The Proven Formula for Vendor and Partner Success

Vendors and reseller organizations are relatively well-run, rational businesses. Charles Watson, senior vice president of marketing and sales of Blueroads, explores why so many complications arise when these two groups start working together.

Individually, vendors and reseller organizations are relatively well-run, rational businesses focused on driving revenue. Why is it then that so many complications arise when these two groups start working together? It starts with little or no business alignment. Then distrust seeps into the relationship. The finger pointing begins. The relationship gets bad fast.

It doesn’t have to be this way, and we’ve seen a number of vendors who are approaching it in the right way: as a true partnership based on bi-directional value, accountability and trust, and most importantly, joint revenue growth. There are a number of simple steps that vendors and partners can take today to begin the process of building an effective relationship.

Vendors and resellers both share a focus on driving sales and have similar internal organizational structures, but a key difference lies in the fact that if things aren’t going well at the vendor level, the regional VP can always walk down the hall to administer the right level of “encouragement” for employees. On the other hand, indirect channel partners may seem less predictable in their results because they are lacking the motivation to behave in a predictable way.

One reason why channel partners may not feel compelled to behave predictably is that they question the vendor’s lead distribution process. Even in fairly enlightened channel organizations, lead distribution generally goes something like this: Marketing runs a campaign, and the leads are sent to the direct team for qualification and assignment to the most appropriate sales team member.

This approach seems to make rational sense in coordinating opportunities, but this also gives the direct team some flexibility in how they interpret the “named account” list and handle these leads. It is not surprising then that usually all of the A and B scored leads go to the direct team, then the C, D and “not qualified” and “missing data” scored leads go to the channel team for distribution to their partners. Data from a recent CMO Council study that we sponsored called the Channel Performance Outlook confirms this: only 7 percent of channel partners consider vendors a key source of their leads.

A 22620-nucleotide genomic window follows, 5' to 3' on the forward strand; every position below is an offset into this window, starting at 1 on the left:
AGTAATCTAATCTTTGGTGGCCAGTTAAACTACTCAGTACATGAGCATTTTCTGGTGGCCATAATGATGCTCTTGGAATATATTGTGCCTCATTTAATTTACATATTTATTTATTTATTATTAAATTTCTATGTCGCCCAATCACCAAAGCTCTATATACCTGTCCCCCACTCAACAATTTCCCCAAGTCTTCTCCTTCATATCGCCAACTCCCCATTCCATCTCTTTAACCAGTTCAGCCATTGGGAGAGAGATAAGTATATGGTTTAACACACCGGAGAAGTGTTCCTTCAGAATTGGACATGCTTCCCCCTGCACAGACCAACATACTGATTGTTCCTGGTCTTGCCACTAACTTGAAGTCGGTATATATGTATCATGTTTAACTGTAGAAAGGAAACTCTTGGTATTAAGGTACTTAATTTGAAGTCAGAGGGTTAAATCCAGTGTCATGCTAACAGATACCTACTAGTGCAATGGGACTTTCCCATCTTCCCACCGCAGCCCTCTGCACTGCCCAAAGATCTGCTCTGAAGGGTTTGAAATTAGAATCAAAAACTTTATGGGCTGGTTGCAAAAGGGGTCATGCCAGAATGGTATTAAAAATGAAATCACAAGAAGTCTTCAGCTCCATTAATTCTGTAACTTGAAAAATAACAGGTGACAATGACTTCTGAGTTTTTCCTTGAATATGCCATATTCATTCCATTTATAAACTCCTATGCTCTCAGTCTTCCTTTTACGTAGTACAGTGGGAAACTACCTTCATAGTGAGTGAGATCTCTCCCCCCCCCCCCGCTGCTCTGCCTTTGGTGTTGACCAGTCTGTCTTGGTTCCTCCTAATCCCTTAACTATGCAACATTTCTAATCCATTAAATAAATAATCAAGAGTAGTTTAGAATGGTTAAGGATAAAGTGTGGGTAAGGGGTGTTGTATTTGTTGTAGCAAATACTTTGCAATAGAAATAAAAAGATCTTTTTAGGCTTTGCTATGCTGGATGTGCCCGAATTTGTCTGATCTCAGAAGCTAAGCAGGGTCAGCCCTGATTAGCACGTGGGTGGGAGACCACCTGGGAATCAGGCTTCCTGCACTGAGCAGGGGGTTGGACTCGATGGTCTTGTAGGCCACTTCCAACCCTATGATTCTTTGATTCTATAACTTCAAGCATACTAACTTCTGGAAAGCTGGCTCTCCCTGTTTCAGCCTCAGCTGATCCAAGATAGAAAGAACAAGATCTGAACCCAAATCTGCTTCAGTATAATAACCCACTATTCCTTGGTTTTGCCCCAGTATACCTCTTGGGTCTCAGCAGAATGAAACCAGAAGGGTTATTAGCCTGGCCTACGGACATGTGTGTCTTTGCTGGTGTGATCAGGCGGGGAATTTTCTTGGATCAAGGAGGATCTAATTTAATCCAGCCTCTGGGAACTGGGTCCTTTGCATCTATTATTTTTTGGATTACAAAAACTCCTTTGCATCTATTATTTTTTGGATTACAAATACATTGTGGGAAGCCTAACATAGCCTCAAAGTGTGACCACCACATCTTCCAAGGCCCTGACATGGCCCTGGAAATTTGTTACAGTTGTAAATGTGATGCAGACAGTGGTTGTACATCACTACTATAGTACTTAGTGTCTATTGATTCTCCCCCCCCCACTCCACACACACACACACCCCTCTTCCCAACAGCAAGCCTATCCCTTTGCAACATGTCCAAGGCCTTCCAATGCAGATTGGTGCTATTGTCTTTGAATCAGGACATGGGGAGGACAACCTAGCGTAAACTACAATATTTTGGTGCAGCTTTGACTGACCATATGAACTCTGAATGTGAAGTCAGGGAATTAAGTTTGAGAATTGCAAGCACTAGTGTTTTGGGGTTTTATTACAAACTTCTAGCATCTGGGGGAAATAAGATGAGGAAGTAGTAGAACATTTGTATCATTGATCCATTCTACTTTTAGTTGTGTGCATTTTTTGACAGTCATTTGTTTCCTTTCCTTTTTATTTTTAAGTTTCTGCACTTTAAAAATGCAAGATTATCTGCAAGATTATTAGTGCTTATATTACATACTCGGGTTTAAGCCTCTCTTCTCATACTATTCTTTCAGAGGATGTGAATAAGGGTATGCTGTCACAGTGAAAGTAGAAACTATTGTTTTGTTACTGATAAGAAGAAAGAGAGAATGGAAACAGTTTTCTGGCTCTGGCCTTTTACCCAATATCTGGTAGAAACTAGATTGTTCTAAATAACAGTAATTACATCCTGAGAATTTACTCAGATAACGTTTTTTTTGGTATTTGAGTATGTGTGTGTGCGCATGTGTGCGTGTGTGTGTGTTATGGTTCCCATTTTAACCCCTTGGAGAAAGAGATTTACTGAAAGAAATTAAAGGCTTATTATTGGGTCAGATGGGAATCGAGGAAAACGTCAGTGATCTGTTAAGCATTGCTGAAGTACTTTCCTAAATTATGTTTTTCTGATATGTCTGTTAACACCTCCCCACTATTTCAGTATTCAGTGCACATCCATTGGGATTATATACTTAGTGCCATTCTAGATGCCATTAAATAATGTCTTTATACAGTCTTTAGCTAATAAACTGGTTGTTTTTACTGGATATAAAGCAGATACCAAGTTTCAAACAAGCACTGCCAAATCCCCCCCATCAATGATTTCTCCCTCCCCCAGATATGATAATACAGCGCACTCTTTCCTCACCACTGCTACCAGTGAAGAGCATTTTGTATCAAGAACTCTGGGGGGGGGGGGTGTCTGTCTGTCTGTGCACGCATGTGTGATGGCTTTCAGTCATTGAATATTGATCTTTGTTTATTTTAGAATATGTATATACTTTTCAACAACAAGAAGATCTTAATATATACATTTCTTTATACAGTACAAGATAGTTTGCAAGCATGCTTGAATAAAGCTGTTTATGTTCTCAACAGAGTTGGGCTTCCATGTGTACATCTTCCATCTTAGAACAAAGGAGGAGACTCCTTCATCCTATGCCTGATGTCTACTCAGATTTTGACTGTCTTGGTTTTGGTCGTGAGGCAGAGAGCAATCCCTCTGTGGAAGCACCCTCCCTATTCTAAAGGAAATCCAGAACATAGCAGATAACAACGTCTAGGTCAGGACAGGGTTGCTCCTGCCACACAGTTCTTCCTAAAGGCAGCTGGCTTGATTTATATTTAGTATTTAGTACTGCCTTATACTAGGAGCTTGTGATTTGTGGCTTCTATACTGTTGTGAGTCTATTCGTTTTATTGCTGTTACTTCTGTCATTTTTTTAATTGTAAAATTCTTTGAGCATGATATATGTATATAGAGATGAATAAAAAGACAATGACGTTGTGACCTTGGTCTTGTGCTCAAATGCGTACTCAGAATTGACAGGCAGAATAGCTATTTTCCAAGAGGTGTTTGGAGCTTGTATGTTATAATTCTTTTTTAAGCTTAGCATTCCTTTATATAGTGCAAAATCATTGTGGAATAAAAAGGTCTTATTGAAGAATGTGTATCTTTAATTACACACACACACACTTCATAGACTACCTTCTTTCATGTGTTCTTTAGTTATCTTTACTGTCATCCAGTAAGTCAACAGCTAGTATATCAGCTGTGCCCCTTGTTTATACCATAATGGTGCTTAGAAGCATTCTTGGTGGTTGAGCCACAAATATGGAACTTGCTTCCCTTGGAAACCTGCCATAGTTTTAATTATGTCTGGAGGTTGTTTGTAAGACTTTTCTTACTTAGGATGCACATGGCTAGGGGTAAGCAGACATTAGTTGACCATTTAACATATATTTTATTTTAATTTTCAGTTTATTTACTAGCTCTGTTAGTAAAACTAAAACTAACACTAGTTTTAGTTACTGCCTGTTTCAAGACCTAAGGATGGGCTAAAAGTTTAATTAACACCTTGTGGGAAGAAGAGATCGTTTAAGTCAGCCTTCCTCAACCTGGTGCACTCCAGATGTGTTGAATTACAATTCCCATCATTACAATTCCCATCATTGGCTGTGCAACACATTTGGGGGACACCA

Two interesting things occur as a result of this. The first is that the partners begin to follow up on the leads only to discover that they are garbage, so they cease further follow-up. Secondly, the direct team takes the highly qualified leads, contacts them, converts 30 percent of them to opportunities and ultimately turns 30 percent of those into revenue.

Now, when marketing runs a report to find out what happened to all the amazing leads they generated, they discover that the direct team is predictably amazing and partner organizations are predictably a “black hole.” The next time leads come around for distribution, the same thing happens. However, in this second go-around the partner organizations don’t even bother to review the leads at all. The situation spirals downward until a meeting at the partner conference where both the partners and marketing are extremely frustrated.

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